The biggest thing that stands out is the dynamic between the two sisters. Both want to be loyal to their family, but also realize that there are some lines that families couldn't cross. They're basically forced to complete the yearly "cleansing" that was their mother's responsibility. Now that I think about it, this could be considered a coming of age tale from hell. The only downside is it's somewhat predictable. It's nowhere near as bad as it could be, but it's not hard to figure out what's going on.

That being said, I actually like this one. It’s a very slow burn, but just enough happens that makes you want to keep watching. The final reveal of why this family is so damn weird will blow you away. This is like Martyrs levels of messed up, but it was exciting to watch. After having to sit through 15+ bad movies this week, I was happy to find an exception. I give it 4 out of 5. The acting and writing were unbelievably good, as well as the overall setting. Give this a shot. It’s certainly better than most of what’s out now.

Sunday, December 1, 2013

V/H/S 2

As I've said before, I wasn't a huge fan of the first one. I personally feel a movie is a waste if you can't see what's going on. I'm guessing V/H/S 2 learned from the mistakes of the first one. This is unbelievably awesome. We only have 4 stories this time, but that seems to be the magic number. We have ghosts, zombies, the end of the world and some scary as hell aliens. This is the horror movie I have been waiting for.

I have not seen anything this scary in a long ass time. It's a breath of fresh air, and it reminds you there are still some filmmakers that know what the hell they're doing. This time it's all about point of view, but we can actually see what's going on. The thing I loved most is you feel like you're right there, and you're going through hell along with the characters. It's amazing how believable each segment is.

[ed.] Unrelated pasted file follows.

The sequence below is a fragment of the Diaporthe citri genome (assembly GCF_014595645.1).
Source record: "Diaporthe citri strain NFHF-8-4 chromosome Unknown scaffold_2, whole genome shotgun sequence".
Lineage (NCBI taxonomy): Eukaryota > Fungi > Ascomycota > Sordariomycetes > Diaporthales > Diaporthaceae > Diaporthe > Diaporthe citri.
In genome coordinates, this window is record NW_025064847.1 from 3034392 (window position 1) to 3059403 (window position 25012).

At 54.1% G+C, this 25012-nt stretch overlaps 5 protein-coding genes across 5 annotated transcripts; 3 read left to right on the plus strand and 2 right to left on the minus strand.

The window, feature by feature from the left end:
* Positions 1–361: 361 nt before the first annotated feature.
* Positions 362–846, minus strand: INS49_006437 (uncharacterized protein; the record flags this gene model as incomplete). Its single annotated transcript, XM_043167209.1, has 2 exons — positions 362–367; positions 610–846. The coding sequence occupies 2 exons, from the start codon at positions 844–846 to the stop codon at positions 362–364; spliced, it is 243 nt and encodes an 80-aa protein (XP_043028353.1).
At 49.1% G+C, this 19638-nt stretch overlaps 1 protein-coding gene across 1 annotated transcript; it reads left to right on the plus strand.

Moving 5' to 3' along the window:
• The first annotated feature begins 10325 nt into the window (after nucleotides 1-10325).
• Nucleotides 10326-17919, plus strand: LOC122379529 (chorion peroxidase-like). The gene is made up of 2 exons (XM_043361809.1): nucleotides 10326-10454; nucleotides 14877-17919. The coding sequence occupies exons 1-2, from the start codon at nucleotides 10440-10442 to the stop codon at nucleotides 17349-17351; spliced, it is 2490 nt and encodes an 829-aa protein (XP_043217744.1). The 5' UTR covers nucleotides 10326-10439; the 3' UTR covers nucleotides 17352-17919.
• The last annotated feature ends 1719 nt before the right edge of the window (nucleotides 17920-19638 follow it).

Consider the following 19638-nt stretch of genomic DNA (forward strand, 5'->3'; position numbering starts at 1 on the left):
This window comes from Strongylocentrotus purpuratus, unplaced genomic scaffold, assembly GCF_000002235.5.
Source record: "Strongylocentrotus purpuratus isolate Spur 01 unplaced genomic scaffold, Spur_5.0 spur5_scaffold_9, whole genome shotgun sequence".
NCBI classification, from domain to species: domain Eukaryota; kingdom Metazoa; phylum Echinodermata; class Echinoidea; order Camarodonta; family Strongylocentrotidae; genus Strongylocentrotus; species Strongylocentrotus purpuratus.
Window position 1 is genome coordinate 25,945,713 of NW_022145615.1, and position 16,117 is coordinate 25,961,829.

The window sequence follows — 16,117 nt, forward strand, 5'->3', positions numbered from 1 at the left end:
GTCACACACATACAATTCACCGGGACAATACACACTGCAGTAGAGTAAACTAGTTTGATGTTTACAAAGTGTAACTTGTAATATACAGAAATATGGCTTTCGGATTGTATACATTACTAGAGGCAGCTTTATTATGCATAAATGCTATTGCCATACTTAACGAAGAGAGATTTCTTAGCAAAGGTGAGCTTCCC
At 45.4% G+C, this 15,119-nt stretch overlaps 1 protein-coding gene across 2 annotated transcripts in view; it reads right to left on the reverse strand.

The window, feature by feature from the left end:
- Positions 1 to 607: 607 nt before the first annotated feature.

This is a 5/5. It's not stupid B movie crap that has been plaguing Netflix recently. It's scary, evenly spaced, and just very well done. The actors are what sell the whole thing. You almost have to remind yourself these horribly disturbing tapes aren't real. Go out and buy it. This is something every horror fan needs to see and own. It's hands down the best horror movie of 2013.

Tuesday, November 26, 2013

Female Vampire

I found this on some list about the most sexually explicit horror movies. Me being the pervert that I am, I had to check it out. Surprisingly, it's currently available for streaming on Netflix.  It's a French film from the 70s about, well a female vampire. So creative, I know. She's mute, and goes on vacation at some villa and kills random people. But she's not exactly the normal kind of vampire. That would've been a better movie.

The one we're forced to deal with kills people by first screwing them, then sucking out their life force through their genitals. You read that correctly. I'm just going to guess that this was softcore French porn from the 70s that was marketed as a mainstream movie. How else could they get away with nonstop graphic shots of women that are apparently allergic to razors? It gets to the point where there's absolutely nothing scary or sexy about it. The main character never wears clothes, and has several unnecessary masturbation scenes. I have to say those were hilarious because she just rolls around and humps inanimate objects or her dead victims.

The editing is horrible. It's between hairy vagina closeups or blurry outlines of faces. And I believe there's only 20 minutes of dialog out of an hour and 40 minutes. Considering I review actual films and not cheap porn, there's not much I can say about this. This gets a 0. There's nothing except vagina, boobs, and awkward sex scenes. And the constant unneeded zoom in shots were just disgusting. Yes, vampires are supposed to be sensual and intriguing. But when they're always naked and can only feed by humping? That's not a vampire. It's a succubus knockoff. If you want a movie to add to your porn collection, this is perfect. For the rest of you that just want a decent vampire flick, check out Fright Night or Stake Land.